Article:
The Lark (pre-peace)
The lark is a widely associated with daybreak (“up with the lark”) but its meaning in Irish republican murals is different. The image comes from Bobby Sands’s 1979 An Phoblacht/Republican News article, The Lark And The Freedom Fighter, in which the lark refuses to sing when it has been caged, no matter how much this is demanded by its captors. In Sands’s analogy, Irish republicans, and captured volunteers in particular, are like the lark. They have lost their freedom to British domination and to the cages of Long Kesh, and their response to this imprisonment is resistance. Sands writes, “I refuse to change to suit the people who oppress, torture and imprison me, and who wish to dehumanize me. I have the spirit of freedom that cannot be quenched by even the most horrendous treatment. Of course I can be murdered, but while I remain alive, I remain what I am, a political prisoner of war, and no one can change that.” The lark is thus a symbol of republican political prisoners and especially the “non-conforming” prisoners, those on the blanket, the dirty protest, and the hunger strikes. (For this reason, the lark is predominantly shown in barbed wire.)
The mural below does not contain an image of a lark, just the title “The Lark And The Freedom Fighter” along with Sands’s portrait and the barbed wire of prison.
Both the lark and Ireland are wrapped up in barbed wire.
The lark with a list of the ten deceased 1981 hunger strikers.
Symbols of resistance in Andersonstown.
(See also 1981 DS1 061 in AMCOMRI Street.)
“We have the spirit of freedom” in Bishop Street, Derry.
“Towards liberty” in Enniskillen – probably the only use of this phrase.
The lark is placed in parallel with the eagle as a symbol of Native American aspirations. Whiterock Road, Belfast.
This unentangled lark – representing the resistance of the republican community generally – is appropriately accompanied by Sands’s remark that everyone has their part to play in the struggle.
(1990 dating to 1989 M00832) (See also 1990 M00804)
In this mural, the verbiage and the armed volunteer to the right, indicate that the support of the people – the “spirit of freedom” lark – includes support for the military campaign.
A more aggressive version of the lark is to show it, with or without barbed wire, carrying an assault rifle.
“We [IRA] Are Here To Stay” in Islandbawn Street, Belfast.
The barbed wire is missing and the lark is in free flight (and looking pretty angry). Ballycolman, Strabane.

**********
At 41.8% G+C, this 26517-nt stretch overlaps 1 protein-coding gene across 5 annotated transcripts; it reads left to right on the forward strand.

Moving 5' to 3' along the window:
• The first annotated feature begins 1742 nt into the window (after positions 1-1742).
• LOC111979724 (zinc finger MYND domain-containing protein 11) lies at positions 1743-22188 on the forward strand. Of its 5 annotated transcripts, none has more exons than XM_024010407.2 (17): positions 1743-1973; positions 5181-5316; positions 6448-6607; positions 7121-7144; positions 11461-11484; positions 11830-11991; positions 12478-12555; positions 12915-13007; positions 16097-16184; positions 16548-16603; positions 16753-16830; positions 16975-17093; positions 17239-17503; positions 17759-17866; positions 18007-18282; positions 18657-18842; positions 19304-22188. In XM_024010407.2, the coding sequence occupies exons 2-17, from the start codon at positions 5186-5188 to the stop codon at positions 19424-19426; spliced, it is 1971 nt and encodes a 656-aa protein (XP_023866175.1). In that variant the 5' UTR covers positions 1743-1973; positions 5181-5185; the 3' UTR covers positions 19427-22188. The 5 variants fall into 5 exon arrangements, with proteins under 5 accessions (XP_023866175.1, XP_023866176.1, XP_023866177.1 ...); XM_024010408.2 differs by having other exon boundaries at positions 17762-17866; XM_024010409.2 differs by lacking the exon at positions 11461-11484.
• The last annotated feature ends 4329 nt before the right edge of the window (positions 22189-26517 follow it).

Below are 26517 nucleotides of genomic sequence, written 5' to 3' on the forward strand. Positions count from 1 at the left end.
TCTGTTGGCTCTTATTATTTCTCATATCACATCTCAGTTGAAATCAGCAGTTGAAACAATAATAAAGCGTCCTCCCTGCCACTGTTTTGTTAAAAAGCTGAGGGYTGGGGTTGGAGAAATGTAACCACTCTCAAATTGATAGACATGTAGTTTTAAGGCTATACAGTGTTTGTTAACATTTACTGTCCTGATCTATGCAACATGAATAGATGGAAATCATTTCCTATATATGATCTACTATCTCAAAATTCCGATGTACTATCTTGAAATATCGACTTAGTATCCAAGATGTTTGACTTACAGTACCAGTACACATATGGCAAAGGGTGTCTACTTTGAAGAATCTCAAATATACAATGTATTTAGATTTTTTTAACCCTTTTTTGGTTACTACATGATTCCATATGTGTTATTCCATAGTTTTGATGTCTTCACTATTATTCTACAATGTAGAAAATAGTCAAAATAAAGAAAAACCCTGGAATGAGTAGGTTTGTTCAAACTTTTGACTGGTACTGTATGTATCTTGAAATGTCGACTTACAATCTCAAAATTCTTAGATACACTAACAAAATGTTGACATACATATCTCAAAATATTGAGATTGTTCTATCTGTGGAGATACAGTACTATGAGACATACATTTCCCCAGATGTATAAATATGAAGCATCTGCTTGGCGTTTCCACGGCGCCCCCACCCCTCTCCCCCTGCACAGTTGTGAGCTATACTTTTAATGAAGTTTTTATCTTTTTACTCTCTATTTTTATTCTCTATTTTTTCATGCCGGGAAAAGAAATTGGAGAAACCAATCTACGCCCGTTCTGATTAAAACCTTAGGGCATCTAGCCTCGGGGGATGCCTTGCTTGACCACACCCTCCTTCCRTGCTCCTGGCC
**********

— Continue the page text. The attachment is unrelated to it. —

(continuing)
Also from Ballycolman, Strabane.
This Newry image of a lark of war is from 2001 – post-peace – but is clearly quite a bit older. Please get in touch if you have an earlier date.
The Phoenix (pre-peace)
The phoenix is a symbol of rebirth after death. It is used in republican murals to symbolise the Provisional IRA rising out of the ashes of the (Official) IRA and the riots of 1969. But since muraling does not begin until the second hunger strike in 1981, it is also used to symbolise the resistance of the prisoners.
“Out of the ashes arose the Provisionals” in Derry.(1981 M00182)
The same in Strabane. (There was a mural in Andersonstown, Belfast with Phoenix and “Out of the ashes that was Belfast came the Provos” – see R91086.)
(1989 M00664) (For a phoenix rising out of the literal wreckage of Andersonstown, Belfast see 1981 M00200.)
IRA volunteer with RPG. Andersonstown, Belfast.
Phoenix with Tricolour and Sunburst flags (used as symbols of the IRA and Fianna (youth IRA). Creggan, Derry.
The phoenix in Anne Street, Derry (which has survived untouched since 1981) appears alongside the Tricolour, Starry Plough, and Sunburst flags.
(1982 dating to 1981 M00192)
The phoenix used not by the IRA but the INLA in Strabane.
Dead volunteers (in this case, Willie Fleming and Danny Doherty) will persist in the form of their comrades: the funeral volley over their coffins confirms that thir struggle continues. Chamberlain Street, Derry.
A generic funeral volley on Rossville flats, Derry.
The military resistance has a precedent in the Easter Rising of 1916. This mural was in Beechmount Avenue, Belfast.
The Easter Rising phoenix on the Whiterock Road, Belfast.
The most famous act of resistance is the 1981 hunger strike. In this Shantallow, Derry, mural, a board to the hunger strikers has been added above a IRA phoenix.
The phoenix in Clowney Street (Belfast) was first painted in 1981 and persists to the present day. (See The Oldest Murals for its history.) Here is represents the struggle of both “the people” and the 1981 hunger strikers.
The desire for “Saoirse” (“freedom”) rising from the death of Bobby Sands in Twinbrook, Belfast.
(1991 dating to 1987 M01001)
Repeated from the section on the lark, above, this time for the phoenix in the centre, symbolising the struggle (specifically by the first six deaths of the hunger strike) to break the H-Blocks – “a nation once again”.
An abstract phoenix holding a ribbon bearing the first names of the first six hunger strikers: Bobby, Francis, Patsy, Raymond, Joe, Martin – IRA (Tricolour) and INLA (Starry Plough) hunger strikers.
The ten deceased 1918 hunger strikers (left) and a list of the prisoners’ demands (right). Creggan, Derry.
Finally, the phoenix can be used for the struggle in general, more broadly than either paramilitary efforts or the hunger strike.